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The Hedge Fund industry has navigated the most challenging market environment in decades pretty well, with -2% gross of fees returns through the end of November. Hedge funds have been able to preserve capital by playing defense effectively in 2022 as we noted previously in the blog here and here. As we look at their positioning heading into 2023, there are signs that funds are picking up their search for opportunities. Risk taking is starting to pick up and funds are increasingly looking toward small/midcap, value stocks, and various places in the credit stack for opportunities. This all suggests that Hedge Funds are seeing more opportunity to generate return entering ‘23 after a year laser focused on capital preservation.
2022 has been a difficult time across most asset classes with commodities as the only assets providing a positive return on the year. Hedge funds have performed in line with defensive stocks, value, gold, and dollar cash - all of which typically do well during different market environments.
While the industry as a whole did pretty well this year, 2022 saw some of the biggest divergences in Hedge Fund style performance in many years. Strategies like Managed Futures and Global Macro outperformed significantly and saw their best returns in years. Strategies that have a bit more beta like Long Short Equity and Emerging Markets were weaker, but still significantly outperformed benchmark passive indexes highlighting the alpha these strategies produced even in a down environment.
An important reason funds overall were able to preserve capital in 2022 was by cutting the amount of risk taking in assets relative to normal. During most of ‘22, funds were running leverage around the lows of the last 20 years (excluding crisis periods). That helped funds which typically have some asset beta deliver outperformance as the market weakened. In the last couple months, we have started to see a bottoming of that low leverage and some signs that funds are picking up their positions.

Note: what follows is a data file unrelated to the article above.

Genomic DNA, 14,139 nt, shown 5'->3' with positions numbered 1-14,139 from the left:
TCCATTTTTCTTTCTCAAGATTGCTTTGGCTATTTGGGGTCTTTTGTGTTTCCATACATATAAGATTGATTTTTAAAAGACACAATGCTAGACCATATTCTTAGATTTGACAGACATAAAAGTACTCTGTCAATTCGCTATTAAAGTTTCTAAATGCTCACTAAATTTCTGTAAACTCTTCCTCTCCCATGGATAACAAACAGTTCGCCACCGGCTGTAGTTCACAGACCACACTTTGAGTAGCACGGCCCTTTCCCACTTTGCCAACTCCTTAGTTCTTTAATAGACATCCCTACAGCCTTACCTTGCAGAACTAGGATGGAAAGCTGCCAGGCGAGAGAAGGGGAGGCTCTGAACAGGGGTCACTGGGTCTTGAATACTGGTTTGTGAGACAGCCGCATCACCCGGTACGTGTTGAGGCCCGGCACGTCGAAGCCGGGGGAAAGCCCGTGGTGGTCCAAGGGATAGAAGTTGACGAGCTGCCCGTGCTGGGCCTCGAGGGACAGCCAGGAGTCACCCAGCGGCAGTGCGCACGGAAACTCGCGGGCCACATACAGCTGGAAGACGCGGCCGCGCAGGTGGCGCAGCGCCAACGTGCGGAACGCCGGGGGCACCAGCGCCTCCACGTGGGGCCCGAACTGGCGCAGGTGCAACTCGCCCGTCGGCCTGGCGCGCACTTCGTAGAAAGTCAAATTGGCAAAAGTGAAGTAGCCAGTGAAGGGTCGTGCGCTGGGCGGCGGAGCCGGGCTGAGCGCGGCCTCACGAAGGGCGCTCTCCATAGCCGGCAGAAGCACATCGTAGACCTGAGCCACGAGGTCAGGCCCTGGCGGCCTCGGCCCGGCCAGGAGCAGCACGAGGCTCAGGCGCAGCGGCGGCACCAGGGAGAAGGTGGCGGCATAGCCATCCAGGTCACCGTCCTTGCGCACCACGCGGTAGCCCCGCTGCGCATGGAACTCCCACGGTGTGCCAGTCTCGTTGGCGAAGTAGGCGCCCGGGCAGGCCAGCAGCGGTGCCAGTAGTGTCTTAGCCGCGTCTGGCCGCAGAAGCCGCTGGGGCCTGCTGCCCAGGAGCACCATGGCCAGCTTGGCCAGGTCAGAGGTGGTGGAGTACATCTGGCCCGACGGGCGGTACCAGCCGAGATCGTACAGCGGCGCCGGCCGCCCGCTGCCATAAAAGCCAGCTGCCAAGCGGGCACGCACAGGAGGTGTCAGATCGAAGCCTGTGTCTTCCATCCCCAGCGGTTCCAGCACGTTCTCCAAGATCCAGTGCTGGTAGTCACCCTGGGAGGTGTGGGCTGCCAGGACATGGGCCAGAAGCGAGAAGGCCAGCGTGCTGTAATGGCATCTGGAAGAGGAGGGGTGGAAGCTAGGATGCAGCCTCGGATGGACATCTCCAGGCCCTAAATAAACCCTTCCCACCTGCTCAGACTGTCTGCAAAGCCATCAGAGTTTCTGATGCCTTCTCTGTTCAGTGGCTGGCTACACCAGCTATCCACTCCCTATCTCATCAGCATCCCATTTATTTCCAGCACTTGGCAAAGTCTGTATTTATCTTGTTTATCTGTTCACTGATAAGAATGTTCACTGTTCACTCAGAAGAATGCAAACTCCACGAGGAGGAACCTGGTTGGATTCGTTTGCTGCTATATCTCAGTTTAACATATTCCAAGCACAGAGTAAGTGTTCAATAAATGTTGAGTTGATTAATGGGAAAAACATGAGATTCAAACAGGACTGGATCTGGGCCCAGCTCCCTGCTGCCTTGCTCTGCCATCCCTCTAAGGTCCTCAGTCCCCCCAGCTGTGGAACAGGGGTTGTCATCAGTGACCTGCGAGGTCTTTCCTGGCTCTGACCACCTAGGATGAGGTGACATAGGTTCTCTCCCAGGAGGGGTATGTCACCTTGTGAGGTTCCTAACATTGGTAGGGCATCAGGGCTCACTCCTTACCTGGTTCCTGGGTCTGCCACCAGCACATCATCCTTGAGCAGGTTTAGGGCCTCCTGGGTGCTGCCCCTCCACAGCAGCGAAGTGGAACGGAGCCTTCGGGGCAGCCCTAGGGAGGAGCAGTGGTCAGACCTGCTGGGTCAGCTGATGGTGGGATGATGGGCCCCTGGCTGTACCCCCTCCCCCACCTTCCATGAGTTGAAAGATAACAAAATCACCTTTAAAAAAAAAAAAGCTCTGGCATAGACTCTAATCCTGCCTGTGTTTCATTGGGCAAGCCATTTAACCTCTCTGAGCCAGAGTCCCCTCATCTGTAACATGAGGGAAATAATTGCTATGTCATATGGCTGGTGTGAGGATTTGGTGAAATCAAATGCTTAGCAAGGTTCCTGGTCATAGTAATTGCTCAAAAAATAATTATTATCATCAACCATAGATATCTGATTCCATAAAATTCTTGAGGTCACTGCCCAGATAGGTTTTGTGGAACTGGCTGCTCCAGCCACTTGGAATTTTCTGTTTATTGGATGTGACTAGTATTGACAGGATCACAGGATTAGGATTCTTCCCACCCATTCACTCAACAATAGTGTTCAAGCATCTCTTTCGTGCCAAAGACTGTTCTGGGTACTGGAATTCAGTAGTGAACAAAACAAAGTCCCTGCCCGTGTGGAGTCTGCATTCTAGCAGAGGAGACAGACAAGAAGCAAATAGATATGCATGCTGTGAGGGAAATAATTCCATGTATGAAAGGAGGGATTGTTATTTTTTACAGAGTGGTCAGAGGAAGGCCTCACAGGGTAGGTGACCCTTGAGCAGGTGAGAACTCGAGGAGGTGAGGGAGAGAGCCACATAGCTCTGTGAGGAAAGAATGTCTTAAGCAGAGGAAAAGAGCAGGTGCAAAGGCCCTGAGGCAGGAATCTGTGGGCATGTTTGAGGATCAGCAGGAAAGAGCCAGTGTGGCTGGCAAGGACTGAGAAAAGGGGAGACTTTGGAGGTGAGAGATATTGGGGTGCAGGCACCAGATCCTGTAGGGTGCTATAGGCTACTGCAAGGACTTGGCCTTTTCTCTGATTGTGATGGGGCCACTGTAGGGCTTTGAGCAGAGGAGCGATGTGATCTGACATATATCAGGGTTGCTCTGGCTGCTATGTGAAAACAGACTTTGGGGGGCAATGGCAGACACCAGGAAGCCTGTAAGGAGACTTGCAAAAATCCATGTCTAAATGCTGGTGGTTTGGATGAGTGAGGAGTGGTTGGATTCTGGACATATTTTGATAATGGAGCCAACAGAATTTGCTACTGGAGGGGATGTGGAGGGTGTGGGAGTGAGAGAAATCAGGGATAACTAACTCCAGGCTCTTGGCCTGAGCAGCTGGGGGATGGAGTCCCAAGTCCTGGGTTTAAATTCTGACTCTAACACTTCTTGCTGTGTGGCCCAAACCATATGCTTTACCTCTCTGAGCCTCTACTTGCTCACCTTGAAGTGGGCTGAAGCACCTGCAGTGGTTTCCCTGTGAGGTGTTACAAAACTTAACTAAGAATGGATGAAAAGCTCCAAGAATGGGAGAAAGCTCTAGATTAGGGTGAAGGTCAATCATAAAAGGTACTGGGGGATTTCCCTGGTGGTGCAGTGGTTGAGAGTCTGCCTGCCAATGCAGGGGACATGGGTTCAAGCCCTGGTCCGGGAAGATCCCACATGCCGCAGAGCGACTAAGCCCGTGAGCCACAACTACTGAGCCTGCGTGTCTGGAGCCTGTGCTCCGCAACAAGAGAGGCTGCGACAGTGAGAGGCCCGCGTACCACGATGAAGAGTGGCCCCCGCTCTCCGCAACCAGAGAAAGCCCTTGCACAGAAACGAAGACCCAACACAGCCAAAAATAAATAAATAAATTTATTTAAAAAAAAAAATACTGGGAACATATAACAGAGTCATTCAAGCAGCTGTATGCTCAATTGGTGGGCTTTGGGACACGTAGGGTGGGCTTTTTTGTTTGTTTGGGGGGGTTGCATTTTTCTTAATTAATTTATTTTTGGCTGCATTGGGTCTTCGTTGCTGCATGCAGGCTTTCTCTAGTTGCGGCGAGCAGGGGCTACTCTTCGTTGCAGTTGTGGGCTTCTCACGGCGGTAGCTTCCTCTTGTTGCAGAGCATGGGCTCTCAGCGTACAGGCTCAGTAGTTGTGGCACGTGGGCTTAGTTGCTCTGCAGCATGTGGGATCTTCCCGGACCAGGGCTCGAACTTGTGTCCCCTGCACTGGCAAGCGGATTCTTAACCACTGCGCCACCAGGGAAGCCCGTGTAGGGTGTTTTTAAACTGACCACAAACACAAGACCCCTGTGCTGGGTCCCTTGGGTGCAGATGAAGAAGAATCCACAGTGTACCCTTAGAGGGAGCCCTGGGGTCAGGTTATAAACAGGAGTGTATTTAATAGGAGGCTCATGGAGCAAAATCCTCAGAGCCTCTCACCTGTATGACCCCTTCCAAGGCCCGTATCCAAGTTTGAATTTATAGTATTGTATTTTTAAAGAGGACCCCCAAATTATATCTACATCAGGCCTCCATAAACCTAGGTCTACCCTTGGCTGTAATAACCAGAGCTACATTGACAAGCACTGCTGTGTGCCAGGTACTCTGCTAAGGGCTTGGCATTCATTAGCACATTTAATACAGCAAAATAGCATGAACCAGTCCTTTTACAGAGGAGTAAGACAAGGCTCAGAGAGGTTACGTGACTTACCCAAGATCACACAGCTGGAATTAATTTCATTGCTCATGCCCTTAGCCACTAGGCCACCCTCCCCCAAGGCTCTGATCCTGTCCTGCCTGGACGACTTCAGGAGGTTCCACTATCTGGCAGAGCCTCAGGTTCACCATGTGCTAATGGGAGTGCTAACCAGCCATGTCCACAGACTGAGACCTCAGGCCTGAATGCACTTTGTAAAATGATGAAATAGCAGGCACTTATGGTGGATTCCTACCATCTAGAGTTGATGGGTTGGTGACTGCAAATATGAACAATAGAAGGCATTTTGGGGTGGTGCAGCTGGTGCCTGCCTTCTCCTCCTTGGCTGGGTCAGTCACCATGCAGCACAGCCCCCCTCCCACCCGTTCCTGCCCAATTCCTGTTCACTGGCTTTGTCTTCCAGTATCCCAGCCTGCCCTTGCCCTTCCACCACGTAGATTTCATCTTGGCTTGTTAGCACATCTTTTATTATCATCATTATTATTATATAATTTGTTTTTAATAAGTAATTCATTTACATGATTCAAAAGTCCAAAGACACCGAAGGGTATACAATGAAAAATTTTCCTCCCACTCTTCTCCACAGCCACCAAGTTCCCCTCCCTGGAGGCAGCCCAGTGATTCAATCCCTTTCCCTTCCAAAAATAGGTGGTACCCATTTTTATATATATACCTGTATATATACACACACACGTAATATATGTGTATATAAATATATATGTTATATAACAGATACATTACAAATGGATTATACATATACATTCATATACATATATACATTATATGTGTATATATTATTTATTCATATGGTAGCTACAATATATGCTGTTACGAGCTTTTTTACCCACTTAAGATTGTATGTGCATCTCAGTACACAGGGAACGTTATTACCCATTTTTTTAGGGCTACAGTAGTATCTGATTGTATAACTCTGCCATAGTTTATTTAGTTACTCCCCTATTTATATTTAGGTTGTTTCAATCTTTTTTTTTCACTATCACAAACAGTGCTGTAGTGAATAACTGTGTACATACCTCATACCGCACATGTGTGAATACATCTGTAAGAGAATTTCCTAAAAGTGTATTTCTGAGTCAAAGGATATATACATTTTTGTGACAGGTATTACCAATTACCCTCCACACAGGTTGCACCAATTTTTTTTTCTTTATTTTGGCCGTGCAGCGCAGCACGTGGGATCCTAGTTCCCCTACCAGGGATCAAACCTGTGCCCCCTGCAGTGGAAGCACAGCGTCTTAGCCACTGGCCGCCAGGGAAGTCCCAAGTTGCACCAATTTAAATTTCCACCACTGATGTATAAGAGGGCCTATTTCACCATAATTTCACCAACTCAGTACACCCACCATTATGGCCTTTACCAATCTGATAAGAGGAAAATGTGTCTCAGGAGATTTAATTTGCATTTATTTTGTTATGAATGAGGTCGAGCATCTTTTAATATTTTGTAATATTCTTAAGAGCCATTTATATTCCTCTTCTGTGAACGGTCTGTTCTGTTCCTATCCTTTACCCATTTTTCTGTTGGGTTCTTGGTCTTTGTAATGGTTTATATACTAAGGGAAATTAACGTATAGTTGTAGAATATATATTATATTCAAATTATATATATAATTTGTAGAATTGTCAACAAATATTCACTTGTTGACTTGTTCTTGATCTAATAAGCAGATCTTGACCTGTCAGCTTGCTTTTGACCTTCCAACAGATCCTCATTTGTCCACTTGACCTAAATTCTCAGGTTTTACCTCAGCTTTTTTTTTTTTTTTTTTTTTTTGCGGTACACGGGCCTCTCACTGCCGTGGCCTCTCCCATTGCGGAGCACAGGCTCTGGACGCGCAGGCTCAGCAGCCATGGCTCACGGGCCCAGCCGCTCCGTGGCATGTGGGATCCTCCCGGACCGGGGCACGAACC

The pickup in positioning in the last couple months has come in both the stock and the bond markets. At this point, funds are getting closer to more normal positions in these markets, though they remain underweight duration.
Probably the most interesting dynamics are under the hood in the equity market. Funds continue to run very underweight growth oriented sectors relative to history. We are seeing net short positioning in tech, as an example. In contrast, they have been picking up their exposure in a couple other areas. Funds are substantially overweight stocks of smaller companies relative to history and hold close to normal positions in EM and value. These positions represent a continuation of conservative positioning seen in 2022, but are starting to show signs that there are opportunities available in the market.
The shift to increase positions in the smaller side of the US equity market is likely reflective of the significant valuation differences between Large Cap US stocks and small and mid-cap stocks. Even with the declines this year, large and mega cap stocks PE ratios are priced at elevated levels whereas small and midcap stocks are priced near crisis lows (of course yields are higher today).
As we enter 2023, there are signs that Hedge Funds are starting to look for incremental opportunities to add risk to their portfolios. This suggests that while there may be continued overall pressure on financial markets, it may be time to stop fully playing on the defensive, and that there are opportunities to outperform by focusing on various sectors which do better given the confluence of conditions and pricing today.